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Home » 6. Belief and Practice » Shrines and Cultic Practices
Kashima Shinkō
It is possible to think of Kashima faith as the sect based at Kashima Jingū in Kashima-machi, Ibaraki Prefecture, but it can broadly be divided into beliefs related to water, "tutelary of roads" (sae no kami), and Kashima shrines. Many regions and shrines bear the name "Kashima," and since these are usually found in river, stream, lake, or swamp areas, we can assume that the origins of Kashima faith are profoundly connected with water. Images of sae no kami are called Kashima dolls, straw dolls, Shōkisama, and dōsojin, among other names. Most of these images are very large, made of straw, and are characterized by their exposed sexual organs. They protected village borders from the invasion of "plague kami" (ekishin) and were prayed to in order to ensure safety or prosperity. In some regions, during the Kashima Festival dolls are placed in "Kashima boats" and sent out to sea in order to send ekishin away.
       According to the Hitachi no kuni fudoki, the "enshrined kami" (saijin) at Kashima Jingū in Kashimamachi, Ibaraki Prefecture is "Kashimanoama no ōkami," but there are many documents, including the Kojiki, which record the saijin as Takemikadsuchi no kami. The latter is worshipped at the first shrine within Kasuga Taisha, and was exalted to a "kami of the nation" (kokkashin) when the imperial court expanded into the Tōgoku region. In the Heian Period, the Jinmyōchō section of the Engishiki records that "spirit emanations" (bunrei) of the Kashima kami and "honorable child kami" (mikogami) were enshrined in Mutsu no kuni, indicating that the cult may have spread in connection with the governments expansion into the Tōhoku area. The ritual of "hitachiobi" at Kashima Shrine became widely known, being mentioned in The Tale of Genji and in a yōkyoku (Noh script). From the medieval period, the virtues of Kashima were "preached" (shōdō ) by traveling monks. This can be inferred by the inclusion of the chapters "Kashima Daimyōjin" and "Kasuga Daimyōjin no koto" in the Shintoshū. The Hachimangū dōkun (also read dōkin) and various Hachiman "origin legends" (engi) include a story where the Kashima kami is equated with Azumi no isora and a legend about Shioyaki Bunta. Shioyaki Bunta is also the protagonist of the otogi-zōshi tale "Bunshō sōshi," but the Hachiman legend comes from a separate tradition. These stories spread through the preaching of low-ranking religious leaders and Zenkōji hijiri. The "Kashima odori" performed in the western area of Sagami Bay involved dancing while dressed up as Kashima no kotofure, who would travel around distributing takusen of good or bad fortune and amulets. The dance may have originated at Kashima Shrine. There is also a legend about a "keystone" (kaname ishi) within the shrine precincts that the kami of Kashima uses to restrain a tremendous fish under the earth, whose movement causes earthquakes. Thus, Kashima is also famous for its cult of warding off earthquakes.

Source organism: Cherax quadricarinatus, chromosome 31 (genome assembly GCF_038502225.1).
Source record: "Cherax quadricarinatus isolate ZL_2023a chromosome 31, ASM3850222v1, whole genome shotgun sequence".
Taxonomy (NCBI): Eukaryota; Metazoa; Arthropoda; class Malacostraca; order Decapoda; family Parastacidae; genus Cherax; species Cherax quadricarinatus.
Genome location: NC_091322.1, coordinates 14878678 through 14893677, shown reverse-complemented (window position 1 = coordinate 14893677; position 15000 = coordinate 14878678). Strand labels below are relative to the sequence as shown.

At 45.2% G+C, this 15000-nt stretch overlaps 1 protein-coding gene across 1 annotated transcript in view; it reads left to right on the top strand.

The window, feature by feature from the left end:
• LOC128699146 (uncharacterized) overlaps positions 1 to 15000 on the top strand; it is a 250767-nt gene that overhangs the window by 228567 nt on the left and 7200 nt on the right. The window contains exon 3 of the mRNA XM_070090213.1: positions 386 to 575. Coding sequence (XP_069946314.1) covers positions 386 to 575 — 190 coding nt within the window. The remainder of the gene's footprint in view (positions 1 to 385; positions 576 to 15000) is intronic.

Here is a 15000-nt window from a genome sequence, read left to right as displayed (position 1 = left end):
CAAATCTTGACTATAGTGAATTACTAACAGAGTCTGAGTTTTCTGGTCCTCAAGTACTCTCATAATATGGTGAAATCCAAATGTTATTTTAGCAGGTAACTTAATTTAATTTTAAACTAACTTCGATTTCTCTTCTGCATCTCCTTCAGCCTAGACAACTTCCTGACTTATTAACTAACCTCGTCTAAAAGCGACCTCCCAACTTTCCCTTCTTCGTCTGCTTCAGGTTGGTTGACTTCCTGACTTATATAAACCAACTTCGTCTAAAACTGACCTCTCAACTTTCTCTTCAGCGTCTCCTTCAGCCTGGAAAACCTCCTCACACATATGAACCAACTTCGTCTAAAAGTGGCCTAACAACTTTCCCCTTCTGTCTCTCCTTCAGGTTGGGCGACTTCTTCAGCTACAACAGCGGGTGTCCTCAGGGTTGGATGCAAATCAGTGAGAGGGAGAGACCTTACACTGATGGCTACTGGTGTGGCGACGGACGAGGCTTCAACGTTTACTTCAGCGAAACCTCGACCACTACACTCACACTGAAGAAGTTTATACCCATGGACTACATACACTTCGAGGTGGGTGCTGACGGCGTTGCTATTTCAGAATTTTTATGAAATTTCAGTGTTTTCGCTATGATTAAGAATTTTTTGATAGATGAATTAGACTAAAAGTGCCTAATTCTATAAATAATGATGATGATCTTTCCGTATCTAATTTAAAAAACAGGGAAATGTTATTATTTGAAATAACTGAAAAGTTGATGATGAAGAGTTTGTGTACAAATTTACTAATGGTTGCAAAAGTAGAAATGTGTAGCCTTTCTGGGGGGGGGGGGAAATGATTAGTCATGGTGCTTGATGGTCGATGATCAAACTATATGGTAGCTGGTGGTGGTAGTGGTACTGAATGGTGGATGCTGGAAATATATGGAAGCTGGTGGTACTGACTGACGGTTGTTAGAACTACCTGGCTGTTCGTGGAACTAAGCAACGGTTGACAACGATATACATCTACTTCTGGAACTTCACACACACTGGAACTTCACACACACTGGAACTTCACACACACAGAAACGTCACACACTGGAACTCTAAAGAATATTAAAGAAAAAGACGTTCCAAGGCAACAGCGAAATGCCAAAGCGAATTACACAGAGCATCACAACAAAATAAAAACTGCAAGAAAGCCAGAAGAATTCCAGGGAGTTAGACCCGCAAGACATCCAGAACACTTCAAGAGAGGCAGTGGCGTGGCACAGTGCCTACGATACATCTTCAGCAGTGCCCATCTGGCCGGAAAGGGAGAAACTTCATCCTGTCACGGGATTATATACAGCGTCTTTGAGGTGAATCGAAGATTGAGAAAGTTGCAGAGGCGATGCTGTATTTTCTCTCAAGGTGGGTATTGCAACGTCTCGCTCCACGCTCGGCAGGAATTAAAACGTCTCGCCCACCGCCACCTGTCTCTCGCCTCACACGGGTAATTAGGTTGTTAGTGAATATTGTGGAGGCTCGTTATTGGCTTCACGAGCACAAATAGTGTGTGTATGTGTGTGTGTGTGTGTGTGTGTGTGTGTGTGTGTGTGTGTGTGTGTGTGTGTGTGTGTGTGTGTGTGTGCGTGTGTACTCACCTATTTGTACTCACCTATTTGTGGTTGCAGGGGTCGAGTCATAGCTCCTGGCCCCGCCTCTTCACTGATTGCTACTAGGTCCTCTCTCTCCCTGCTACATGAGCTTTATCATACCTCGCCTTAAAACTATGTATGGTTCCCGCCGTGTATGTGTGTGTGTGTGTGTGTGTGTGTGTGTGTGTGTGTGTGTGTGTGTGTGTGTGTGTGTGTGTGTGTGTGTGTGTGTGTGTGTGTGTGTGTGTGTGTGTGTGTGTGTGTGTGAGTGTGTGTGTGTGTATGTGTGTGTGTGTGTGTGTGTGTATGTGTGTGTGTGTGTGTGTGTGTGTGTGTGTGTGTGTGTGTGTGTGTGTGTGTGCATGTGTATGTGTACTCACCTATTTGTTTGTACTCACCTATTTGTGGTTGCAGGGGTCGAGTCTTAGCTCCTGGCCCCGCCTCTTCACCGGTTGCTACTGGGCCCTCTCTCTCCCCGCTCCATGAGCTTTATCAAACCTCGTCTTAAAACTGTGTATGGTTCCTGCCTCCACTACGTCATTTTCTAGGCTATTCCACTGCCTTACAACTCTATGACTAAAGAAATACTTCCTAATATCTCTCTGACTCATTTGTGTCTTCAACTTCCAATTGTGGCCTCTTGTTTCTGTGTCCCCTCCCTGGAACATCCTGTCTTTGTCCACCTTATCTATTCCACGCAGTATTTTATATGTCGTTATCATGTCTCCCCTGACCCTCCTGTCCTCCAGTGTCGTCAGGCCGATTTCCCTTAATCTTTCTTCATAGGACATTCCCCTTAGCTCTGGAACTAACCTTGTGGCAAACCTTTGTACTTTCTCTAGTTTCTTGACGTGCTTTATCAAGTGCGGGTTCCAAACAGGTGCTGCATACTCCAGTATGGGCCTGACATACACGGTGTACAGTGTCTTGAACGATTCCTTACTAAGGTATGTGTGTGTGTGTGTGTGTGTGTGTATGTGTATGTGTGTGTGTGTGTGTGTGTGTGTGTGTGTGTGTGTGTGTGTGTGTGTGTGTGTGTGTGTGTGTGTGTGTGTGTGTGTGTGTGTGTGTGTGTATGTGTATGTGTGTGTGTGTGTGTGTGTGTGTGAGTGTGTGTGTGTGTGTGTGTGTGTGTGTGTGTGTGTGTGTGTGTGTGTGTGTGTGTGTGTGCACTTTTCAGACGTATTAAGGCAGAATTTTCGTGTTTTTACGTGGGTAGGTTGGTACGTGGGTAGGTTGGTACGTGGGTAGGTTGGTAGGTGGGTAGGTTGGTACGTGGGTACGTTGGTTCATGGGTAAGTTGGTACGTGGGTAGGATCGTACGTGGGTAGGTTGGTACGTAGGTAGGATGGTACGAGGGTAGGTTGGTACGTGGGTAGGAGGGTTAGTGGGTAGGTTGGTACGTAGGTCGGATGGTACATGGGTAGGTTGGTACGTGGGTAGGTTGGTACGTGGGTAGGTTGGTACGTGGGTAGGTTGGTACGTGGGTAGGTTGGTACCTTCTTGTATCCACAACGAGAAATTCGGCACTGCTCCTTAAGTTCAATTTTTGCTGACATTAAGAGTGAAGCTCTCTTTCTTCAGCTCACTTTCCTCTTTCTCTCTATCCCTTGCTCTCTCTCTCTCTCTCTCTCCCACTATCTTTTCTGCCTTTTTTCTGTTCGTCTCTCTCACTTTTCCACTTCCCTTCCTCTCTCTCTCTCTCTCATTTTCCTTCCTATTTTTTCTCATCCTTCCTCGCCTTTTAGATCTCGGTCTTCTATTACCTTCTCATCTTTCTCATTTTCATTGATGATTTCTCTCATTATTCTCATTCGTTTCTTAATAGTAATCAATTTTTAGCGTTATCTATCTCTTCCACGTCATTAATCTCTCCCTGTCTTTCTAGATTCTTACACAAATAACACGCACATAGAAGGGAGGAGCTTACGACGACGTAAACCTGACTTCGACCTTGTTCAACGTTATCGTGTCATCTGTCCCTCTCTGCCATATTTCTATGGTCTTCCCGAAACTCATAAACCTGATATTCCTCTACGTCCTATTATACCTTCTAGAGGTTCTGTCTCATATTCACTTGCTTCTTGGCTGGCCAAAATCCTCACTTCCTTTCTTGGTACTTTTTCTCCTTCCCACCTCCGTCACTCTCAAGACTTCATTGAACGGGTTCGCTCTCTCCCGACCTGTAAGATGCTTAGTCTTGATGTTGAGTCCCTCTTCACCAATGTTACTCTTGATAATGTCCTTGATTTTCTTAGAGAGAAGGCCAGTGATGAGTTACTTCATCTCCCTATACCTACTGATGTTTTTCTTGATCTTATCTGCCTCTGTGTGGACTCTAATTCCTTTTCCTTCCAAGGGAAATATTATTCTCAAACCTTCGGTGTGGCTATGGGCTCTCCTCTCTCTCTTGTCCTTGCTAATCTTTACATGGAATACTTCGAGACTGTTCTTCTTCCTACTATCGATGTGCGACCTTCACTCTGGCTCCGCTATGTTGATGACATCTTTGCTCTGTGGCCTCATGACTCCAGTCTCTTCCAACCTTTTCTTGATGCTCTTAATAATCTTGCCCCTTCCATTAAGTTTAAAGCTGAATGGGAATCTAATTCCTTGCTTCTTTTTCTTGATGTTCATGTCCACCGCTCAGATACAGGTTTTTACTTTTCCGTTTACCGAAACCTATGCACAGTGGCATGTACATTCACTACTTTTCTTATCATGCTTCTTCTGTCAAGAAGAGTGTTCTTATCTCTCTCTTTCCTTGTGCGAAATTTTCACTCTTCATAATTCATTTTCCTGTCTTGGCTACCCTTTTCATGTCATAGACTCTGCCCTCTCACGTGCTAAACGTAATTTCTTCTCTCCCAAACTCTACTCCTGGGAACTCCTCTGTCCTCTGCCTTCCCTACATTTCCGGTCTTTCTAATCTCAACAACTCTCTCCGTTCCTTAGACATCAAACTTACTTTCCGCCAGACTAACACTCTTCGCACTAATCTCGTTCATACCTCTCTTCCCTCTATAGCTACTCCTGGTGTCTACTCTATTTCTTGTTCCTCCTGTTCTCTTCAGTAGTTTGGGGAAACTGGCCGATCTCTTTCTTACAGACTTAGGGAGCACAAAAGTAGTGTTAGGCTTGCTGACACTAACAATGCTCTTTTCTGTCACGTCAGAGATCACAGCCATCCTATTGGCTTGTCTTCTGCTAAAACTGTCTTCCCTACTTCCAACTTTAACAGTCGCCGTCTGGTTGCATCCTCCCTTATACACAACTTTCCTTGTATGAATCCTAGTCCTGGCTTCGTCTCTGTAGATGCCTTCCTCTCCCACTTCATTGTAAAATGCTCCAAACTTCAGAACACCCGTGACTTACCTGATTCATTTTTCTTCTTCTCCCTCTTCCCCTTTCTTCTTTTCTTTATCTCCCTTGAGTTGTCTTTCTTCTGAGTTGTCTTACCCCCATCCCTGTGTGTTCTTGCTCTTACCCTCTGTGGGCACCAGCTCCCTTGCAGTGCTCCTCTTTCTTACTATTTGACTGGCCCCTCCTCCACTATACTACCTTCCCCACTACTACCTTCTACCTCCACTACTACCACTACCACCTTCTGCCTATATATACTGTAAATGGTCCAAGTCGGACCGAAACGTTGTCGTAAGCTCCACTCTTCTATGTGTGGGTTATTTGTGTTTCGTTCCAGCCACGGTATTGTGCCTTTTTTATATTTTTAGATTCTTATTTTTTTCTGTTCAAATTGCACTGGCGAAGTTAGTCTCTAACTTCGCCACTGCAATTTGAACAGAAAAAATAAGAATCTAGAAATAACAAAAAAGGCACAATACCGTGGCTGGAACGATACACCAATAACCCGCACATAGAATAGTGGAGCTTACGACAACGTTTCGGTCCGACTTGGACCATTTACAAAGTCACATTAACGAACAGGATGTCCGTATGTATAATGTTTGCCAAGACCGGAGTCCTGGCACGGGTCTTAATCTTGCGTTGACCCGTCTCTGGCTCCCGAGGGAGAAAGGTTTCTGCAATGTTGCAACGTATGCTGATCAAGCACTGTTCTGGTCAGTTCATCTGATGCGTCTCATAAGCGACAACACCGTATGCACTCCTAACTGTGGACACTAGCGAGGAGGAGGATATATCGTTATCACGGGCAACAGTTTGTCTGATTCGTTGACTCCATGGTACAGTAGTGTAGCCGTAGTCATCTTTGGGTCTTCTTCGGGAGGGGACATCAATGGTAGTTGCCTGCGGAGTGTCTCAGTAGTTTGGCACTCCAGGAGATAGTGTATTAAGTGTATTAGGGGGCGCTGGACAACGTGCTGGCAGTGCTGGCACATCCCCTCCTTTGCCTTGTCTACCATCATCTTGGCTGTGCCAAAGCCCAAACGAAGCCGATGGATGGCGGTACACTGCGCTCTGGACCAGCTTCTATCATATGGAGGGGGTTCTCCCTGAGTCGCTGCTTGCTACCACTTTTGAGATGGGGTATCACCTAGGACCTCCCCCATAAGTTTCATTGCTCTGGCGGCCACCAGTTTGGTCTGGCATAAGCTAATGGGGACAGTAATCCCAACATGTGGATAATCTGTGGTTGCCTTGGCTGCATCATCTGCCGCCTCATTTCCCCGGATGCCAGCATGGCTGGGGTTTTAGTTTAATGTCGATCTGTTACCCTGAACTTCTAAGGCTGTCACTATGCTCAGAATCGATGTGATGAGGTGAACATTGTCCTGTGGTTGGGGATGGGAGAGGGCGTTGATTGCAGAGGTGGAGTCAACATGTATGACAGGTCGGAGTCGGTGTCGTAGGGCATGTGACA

— Nogami Takahiro
"Establishment of a National Learning Institute for the Dissemination of Research on Shinto and Japanese Culture"
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